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Access to patient records: Responses to commonly asked questions

People aged 16 or over who are registered with a GP practice in England can register for an online account to view their future, or prospective, medical record. 


The information seen by patients

Patients are being given online account access to their future, or prospective, full general practice health record including free text, letters and documents.

Patients will see new information once it is entered, or filed, onto their record in the clinical system. Patients will not see their historic, or past, health record information unless they have already been given access to it by their general practice.

Patients whose general practice uses the TPP or EMIS system will see new general practice records entered. This will be made visible to patients through the NHS App or existing GP online services apps that already securely provide patients with access to this health information.

Full records access

Full records access can include coded information, free text, consultations and documents. Patients with full record access will not see any change.

Detailed coded records

If you already provide detailed coded records (DCRs) access, patients will now be able to see their future free text and documents, in addition to their existing detailed coded records. 

Access to past or historic records

We are not changing the need for a patient to request access to their historic information, and plan to digitise this process so that it is easier for patients and general practice. This will be phased in carefully, using the NHS App, to ensure that general practice is not overloaded with requests.

If you have already provided historic access to a patient, they will now be able to see their future free text, consultations and documents in addition to any historic access they already have. 

Future or prospective information

Future (prospective) records access means access to information and data added to the patient record from a set date onwards. This may be the date that a patient joined the practice or from a date when access has previously been granted.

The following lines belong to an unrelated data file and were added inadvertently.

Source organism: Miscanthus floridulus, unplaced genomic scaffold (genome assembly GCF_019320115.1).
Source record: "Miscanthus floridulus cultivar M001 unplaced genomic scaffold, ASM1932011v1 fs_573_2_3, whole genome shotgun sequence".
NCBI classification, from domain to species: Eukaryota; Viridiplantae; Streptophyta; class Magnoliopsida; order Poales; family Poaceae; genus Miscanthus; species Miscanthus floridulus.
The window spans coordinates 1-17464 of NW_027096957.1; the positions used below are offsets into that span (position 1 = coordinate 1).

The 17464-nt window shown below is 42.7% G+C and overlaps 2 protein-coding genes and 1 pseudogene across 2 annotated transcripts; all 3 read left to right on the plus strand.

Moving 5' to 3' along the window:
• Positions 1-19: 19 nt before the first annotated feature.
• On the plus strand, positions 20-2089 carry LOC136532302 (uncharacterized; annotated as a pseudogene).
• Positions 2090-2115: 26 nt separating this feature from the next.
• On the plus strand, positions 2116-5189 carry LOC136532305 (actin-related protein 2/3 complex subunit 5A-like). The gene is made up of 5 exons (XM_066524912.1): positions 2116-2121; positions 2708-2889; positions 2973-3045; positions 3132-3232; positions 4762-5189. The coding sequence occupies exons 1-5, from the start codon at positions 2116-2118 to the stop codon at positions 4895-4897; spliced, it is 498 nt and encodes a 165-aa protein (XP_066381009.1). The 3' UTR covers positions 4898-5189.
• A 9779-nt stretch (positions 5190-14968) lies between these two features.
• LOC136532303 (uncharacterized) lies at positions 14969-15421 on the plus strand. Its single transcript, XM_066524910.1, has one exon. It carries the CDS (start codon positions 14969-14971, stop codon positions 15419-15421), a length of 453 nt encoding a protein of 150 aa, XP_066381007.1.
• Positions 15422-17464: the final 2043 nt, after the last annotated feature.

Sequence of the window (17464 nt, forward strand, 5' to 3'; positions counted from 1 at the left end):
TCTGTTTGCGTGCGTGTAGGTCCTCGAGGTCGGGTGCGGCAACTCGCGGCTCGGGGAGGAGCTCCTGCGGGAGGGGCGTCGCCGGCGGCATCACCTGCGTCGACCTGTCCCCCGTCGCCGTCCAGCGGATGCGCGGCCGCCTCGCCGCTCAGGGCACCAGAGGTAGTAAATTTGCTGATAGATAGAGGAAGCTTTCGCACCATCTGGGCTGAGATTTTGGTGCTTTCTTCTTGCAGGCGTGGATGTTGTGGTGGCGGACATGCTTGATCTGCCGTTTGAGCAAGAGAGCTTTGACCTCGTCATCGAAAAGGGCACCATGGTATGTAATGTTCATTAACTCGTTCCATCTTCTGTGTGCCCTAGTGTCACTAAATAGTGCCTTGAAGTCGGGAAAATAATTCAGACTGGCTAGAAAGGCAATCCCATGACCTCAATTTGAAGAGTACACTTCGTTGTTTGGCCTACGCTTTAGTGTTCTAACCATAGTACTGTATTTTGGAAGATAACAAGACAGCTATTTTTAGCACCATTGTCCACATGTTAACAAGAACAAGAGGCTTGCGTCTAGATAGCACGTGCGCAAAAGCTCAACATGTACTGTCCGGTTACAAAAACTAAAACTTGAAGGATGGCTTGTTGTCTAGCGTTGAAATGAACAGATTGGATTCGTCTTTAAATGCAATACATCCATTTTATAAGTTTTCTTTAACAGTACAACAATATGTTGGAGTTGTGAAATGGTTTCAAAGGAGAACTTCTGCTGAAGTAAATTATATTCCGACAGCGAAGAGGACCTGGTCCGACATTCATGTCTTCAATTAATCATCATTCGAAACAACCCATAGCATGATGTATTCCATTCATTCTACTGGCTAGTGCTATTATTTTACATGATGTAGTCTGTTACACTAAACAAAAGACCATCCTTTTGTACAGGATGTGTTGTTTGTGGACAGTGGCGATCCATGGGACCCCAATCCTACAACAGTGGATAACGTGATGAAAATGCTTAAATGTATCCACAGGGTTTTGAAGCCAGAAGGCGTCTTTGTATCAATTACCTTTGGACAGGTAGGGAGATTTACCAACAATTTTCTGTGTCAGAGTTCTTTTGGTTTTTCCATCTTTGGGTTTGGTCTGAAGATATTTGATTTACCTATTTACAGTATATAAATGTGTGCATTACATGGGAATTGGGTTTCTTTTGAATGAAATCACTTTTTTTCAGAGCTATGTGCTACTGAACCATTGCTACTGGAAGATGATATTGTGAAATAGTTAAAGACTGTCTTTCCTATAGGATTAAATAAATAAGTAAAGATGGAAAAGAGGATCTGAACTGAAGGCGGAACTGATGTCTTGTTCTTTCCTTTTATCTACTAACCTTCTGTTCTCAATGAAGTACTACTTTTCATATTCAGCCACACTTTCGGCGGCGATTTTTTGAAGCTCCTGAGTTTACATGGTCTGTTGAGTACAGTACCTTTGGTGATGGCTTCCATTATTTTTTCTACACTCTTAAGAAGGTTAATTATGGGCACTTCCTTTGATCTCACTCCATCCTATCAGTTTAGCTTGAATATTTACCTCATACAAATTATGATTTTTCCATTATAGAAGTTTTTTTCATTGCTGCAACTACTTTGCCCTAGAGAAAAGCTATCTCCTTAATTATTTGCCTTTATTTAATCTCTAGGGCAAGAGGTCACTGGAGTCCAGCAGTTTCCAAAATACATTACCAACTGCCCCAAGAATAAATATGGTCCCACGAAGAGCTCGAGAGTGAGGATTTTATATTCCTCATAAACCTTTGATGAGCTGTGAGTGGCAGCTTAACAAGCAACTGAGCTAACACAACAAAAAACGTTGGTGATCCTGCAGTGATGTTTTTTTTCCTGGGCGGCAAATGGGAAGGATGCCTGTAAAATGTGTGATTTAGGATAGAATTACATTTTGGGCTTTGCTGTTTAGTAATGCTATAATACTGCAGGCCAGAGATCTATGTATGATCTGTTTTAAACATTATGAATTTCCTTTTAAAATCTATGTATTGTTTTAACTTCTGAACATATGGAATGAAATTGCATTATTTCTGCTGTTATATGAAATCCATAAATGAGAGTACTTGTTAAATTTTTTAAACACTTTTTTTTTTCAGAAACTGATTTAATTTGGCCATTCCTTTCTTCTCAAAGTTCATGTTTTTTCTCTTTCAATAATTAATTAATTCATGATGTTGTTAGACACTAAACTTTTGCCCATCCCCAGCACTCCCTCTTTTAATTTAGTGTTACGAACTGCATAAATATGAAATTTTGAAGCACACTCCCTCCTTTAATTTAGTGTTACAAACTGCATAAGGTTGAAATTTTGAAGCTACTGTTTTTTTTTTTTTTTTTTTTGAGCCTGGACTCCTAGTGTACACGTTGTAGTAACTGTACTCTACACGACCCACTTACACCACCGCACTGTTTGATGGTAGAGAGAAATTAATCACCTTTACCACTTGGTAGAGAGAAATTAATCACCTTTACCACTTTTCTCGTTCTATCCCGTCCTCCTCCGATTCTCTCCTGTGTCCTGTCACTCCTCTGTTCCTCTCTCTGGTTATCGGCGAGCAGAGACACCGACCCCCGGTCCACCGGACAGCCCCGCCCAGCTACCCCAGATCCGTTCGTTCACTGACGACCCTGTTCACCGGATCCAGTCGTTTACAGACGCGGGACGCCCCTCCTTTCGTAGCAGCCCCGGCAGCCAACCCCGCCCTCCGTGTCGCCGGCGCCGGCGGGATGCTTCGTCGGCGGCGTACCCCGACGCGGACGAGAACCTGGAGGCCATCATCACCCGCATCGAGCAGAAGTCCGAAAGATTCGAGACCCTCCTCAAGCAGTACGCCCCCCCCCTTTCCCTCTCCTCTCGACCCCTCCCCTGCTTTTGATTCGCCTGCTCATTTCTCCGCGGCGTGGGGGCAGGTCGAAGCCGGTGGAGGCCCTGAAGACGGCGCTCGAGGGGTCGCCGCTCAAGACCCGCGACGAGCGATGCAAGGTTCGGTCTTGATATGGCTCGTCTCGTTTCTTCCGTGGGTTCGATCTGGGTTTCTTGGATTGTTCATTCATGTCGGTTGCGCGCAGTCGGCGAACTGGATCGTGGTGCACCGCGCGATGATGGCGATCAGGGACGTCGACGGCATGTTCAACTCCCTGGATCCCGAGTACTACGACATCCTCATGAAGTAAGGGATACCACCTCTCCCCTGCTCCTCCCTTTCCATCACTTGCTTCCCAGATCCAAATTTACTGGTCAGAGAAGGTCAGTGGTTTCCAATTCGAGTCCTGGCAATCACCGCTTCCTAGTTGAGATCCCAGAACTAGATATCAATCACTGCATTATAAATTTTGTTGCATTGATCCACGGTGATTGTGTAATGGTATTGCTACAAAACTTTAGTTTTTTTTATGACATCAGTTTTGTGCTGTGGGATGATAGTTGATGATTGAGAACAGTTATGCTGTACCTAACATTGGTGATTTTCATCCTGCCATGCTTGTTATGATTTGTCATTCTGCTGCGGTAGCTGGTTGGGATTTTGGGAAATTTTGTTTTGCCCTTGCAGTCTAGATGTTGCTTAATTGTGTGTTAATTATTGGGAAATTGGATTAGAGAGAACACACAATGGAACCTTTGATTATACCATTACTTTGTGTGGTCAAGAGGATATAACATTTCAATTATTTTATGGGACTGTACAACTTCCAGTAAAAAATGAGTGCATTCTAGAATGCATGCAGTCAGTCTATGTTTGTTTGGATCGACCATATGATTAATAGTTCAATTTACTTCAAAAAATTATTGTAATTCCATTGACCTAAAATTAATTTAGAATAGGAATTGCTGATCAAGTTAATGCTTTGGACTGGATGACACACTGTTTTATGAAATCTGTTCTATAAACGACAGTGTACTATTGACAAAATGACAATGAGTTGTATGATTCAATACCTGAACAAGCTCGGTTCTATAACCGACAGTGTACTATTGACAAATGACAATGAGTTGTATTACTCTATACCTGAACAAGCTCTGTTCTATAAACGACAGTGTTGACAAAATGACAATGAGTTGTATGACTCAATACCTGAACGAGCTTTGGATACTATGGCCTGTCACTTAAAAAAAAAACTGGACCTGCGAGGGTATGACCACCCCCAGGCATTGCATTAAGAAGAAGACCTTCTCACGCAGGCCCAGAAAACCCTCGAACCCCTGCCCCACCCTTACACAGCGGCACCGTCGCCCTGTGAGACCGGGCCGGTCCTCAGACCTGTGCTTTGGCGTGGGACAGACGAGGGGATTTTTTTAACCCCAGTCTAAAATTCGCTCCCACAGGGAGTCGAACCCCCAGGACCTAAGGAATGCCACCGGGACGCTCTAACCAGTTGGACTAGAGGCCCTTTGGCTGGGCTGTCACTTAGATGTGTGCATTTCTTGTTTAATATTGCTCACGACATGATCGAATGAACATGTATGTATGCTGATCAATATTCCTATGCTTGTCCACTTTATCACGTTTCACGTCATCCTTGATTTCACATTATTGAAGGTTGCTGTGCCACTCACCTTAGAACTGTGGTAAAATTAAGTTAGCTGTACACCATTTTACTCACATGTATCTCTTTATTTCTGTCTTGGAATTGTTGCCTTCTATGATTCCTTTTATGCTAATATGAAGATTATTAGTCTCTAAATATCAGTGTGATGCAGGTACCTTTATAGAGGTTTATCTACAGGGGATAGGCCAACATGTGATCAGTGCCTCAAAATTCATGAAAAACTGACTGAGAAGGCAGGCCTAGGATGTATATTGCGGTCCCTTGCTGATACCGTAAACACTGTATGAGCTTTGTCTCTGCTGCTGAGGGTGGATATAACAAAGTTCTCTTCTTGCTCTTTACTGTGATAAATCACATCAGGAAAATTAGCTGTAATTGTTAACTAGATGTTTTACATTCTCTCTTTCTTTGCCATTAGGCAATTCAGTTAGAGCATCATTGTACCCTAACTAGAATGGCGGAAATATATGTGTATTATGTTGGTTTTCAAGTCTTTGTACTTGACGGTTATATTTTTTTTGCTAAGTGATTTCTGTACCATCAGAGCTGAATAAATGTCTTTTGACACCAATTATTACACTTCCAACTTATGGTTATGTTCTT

Patients who have had future (prospective) assets set up before the change will continue to be able to view this information.

Patients transferring to another general practice

If a patient moves general practice the data previously disclosed will no longer be visible. Once registered with the new practice, the patient will be able to access all future/prospective information entered onto the new general practice system. The new general practice is able to manually provide access to historic information if this is appropriate. 

Changes to proxy access

There are no changes to proxy access.  

How will this work for young people (13 to 15 year olds) who have been given access

This change to records access will only apply to people aged 16 years or older. If a young person is Gillick competent they may already have access to their records so it is still necessary to screen information for these patients.

People with online accounts set up before their 16th birthday will receive access to records entered after their 16th birthday when they turn 16.

Information governance

Impact on data controllership of general practice

These changes will not change the status of general practice as a data controller. General practices are already obligated to provide access to all future information unless there are exceptional circumstances. The practice decides on the information to be made available to patients by entering the information onto the clinical system, or by reviewing and responding to digital requests for historic coded data.

Undertaking a data protection impact assessment

It is the responsibility of each general practice, as the sole data controllers, to undertake a data protection impact assessment (DPIA) to identify and minimise data protection risks. This needs to reflect the individual service provision, system configuration and processes that are in place within the organisation.